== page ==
Sizing up the US withdrawal from the Paris Agreement
by Doug Morrow
President Trump’s announcement last week that he will pull the US out of the Paris Agreement is unlikely to have any meaningful impact on clean energy transition. This is because the global pivot to renewable energy is increasingly being driven by economic fundamentals, not policy (an argument we made in our deep dive of the Paris Agreement in January 2016).
As shown below, the June 1 announcement had negligible impact on two of the market’s most visible clean energy indices: the S&P Global Clean Energy Index and the WilderHill New Energy Global Innovation Index.
Impact of US Withdrawal from Paris Agreement on Global Clean Energy Indices
Source: Sustainalytics, Bloomberg
This is not to suggest that policy is unimportant – incentives clearly make renewable energy more attractive – but it is a reminder that we are rapidly heading towards an environment where solar and wind are price competitive with fossil fuel generation on an unsubsidized basis. In fact, we are already there (gated content – Financial Times).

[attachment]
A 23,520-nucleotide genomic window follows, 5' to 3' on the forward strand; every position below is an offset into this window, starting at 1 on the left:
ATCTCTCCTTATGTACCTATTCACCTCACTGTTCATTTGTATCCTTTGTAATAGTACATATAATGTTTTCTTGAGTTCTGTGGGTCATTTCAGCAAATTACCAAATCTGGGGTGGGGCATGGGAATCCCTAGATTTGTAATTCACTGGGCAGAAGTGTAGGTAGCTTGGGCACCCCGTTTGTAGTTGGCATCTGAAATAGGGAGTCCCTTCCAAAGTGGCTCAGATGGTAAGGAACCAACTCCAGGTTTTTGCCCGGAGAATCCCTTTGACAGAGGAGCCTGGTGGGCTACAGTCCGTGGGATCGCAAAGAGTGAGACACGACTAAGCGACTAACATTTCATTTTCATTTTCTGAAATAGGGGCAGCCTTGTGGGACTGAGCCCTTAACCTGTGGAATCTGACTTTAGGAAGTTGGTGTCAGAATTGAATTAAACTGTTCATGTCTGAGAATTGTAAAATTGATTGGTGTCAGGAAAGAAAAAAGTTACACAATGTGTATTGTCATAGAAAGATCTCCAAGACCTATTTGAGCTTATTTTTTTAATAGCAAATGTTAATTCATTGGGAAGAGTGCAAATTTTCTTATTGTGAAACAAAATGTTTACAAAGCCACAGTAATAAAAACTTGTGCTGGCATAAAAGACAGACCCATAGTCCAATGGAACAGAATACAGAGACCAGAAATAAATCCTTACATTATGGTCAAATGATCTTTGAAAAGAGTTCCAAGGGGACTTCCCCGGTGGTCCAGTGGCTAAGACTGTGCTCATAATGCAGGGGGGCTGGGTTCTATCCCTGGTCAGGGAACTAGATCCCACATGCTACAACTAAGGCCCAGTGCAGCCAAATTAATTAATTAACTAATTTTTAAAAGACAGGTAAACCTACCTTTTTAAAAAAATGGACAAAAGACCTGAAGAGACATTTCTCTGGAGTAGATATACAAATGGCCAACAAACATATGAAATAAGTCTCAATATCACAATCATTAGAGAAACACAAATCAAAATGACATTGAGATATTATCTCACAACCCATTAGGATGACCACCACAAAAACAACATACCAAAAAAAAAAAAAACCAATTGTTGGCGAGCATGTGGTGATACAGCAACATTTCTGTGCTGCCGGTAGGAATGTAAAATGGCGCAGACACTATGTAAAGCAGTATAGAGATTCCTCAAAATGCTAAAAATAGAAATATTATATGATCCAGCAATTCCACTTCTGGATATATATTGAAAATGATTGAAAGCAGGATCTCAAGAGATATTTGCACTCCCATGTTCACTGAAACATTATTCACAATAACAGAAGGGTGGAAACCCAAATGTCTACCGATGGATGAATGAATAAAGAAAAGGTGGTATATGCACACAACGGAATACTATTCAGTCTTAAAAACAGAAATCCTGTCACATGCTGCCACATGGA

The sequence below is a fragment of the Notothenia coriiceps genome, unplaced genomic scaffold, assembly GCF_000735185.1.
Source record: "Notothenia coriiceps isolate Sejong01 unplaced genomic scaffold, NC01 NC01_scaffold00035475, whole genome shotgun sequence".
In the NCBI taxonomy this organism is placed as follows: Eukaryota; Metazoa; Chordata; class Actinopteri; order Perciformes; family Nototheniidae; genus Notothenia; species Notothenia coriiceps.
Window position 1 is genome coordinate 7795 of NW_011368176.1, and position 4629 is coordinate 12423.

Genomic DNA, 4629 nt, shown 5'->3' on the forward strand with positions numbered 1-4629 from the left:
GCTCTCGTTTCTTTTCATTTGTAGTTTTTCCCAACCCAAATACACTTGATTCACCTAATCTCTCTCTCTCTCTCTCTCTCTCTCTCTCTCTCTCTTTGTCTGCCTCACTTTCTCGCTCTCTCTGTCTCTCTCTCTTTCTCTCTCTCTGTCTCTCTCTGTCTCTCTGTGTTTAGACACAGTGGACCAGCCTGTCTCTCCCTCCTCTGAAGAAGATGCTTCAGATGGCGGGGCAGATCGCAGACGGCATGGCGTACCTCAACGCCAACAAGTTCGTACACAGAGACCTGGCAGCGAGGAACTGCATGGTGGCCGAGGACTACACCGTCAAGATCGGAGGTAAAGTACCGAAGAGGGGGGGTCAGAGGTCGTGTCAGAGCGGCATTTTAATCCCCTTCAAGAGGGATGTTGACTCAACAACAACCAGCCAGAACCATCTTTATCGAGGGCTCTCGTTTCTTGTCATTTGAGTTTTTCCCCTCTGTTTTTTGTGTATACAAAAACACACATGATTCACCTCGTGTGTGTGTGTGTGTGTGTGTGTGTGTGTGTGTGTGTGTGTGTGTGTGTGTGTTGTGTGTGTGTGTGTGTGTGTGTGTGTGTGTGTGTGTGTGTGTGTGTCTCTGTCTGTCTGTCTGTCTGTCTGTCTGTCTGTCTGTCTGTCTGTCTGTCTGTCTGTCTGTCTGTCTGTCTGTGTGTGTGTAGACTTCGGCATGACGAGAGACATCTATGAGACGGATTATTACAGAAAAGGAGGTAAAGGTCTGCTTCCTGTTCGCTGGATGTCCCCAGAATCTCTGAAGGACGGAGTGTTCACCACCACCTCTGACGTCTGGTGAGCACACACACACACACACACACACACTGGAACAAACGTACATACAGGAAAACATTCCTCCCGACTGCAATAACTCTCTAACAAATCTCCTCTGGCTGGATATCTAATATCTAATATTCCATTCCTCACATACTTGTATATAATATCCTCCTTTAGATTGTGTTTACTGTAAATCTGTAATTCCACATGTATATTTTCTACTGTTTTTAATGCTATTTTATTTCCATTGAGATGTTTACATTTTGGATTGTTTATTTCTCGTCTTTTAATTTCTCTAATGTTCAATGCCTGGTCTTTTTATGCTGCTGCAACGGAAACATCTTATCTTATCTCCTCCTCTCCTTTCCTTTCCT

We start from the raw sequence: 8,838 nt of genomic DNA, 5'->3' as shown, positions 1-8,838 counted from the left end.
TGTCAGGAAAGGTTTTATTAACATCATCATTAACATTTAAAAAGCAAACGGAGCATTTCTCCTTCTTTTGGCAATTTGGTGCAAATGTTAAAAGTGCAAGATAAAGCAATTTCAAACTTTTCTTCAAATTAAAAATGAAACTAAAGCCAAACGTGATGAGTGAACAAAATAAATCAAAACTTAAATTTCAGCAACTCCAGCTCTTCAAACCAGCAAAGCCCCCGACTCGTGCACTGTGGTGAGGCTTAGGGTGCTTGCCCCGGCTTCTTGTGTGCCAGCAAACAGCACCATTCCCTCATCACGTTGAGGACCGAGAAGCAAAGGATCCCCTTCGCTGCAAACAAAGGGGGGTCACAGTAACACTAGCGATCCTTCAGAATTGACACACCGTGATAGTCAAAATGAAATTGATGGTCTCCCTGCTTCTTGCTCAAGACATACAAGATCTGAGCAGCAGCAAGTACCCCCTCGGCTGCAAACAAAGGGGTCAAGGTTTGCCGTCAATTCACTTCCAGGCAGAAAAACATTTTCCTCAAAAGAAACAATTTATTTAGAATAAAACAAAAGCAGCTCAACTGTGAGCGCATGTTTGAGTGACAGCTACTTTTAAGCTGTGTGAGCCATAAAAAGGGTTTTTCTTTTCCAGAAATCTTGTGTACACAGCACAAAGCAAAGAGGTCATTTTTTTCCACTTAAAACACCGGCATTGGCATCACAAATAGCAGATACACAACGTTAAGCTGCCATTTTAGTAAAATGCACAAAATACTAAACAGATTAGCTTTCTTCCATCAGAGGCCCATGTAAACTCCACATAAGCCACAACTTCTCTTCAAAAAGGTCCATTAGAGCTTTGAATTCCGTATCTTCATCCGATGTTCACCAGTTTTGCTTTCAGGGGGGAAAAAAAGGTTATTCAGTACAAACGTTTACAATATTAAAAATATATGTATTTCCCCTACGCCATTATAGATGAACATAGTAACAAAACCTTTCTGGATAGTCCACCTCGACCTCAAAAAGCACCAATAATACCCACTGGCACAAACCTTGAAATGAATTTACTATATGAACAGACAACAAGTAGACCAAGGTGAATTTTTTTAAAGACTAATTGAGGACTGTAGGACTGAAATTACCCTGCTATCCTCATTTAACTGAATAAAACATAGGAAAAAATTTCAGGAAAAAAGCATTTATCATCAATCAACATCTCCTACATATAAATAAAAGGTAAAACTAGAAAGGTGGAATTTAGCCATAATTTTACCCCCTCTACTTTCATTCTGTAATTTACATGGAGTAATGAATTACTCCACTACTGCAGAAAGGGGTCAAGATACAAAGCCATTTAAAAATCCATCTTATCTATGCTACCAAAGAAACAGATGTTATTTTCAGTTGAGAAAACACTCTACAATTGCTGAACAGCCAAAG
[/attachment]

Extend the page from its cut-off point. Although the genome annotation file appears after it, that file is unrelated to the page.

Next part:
Thus, with or without US participation in the Paris Agreement, we continue to see a massive upside for investors in the renewable energy theme (the question is where).
There are two other pertinent points about the US withdrawal that bear mentioning. First, cities, educational institutions, companies and investors are free, within their respective areas of influence, to carry on in principle with the Paris Agreement. At last count, nine US states, 128 cities and counties, 185 colleges and universities and 906 businesses and investors representing USD 6.2trn in economic value have joined the “We Are Still In” coalition.
It’s true that joining this coalition is an entirely symbolic commitment, but the sheer size of the group demonstrates extensive latent support for the Paris Agreement among sub-national political actors and businesses across the US.
Second, the US has created a leadership vacuum on climate that looks increasingly likely to be filled by China. Beijing immediately responded to President Trump’s announcement by reaffirming its support for the Paris Agreement and leading, together with the EU, the global energy transition. China spent more than USD 100bn on clean energy in 2015, more than double the US investment, and is home to five of the world’s six largest solar companies. The US may reassert itself as a leader on climate in the future, but in the short run it is likely to lose diplomatic influence in an increasingly important area of multilateral cooperation.
While President Trump has a rationale for abrogating the Agreement it is a decision, in my view, that is plainly out of step with market trends and one that may have negative impacts on US competitiveness and diplomatic power.